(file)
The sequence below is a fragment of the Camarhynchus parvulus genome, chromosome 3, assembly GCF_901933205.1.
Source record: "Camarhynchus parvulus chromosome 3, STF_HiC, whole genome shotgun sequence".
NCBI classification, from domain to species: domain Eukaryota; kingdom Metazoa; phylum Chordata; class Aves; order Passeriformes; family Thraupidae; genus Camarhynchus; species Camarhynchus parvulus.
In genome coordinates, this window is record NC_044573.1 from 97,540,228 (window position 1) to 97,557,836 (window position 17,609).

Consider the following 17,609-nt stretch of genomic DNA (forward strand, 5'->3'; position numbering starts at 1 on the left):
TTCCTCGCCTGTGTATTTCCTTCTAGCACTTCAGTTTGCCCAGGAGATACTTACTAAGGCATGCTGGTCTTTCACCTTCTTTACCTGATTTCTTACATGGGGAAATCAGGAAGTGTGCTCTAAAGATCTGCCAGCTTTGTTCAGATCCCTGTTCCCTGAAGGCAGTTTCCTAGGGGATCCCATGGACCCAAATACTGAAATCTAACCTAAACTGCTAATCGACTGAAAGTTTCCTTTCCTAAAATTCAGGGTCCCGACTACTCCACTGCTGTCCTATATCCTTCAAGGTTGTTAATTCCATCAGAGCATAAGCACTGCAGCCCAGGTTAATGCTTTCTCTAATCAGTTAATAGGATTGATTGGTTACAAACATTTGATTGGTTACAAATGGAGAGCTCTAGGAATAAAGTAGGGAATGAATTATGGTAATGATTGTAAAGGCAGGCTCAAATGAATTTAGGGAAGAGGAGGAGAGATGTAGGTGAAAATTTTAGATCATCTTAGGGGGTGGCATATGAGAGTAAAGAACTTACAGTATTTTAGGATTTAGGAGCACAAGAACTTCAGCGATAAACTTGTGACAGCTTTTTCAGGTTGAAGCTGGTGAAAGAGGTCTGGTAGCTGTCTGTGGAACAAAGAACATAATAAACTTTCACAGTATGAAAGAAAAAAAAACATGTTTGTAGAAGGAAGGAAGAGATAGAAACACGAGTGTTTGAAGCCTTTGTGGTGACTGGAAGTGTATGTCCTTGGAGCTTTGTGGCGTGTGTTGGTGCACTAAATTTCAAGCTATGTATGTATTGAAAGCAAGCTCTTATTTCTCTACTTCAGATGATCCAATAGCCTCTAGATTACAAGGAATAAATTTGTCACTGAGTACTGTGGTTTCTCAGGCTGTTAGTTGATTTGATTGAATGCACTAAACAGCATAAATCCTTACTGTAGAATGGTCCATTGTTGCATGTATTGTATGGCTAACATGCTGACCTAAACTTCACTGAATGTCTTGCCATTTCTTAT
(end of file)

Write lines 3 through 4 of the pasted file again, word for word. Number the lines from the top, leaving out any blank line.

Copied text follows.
NCBI classification, from domain to species: domain Eukaryota; kingdom Metazoa; phylum Chordata; class Aves; order Passeriformes; family Thraupidae; genus Camarhynchus; species Camarhynchus parvulus.
In genome coordinates, this window is record NC_044573.1 from 97,540,228 (window position 1) to 97,557,836 (window position 17,609).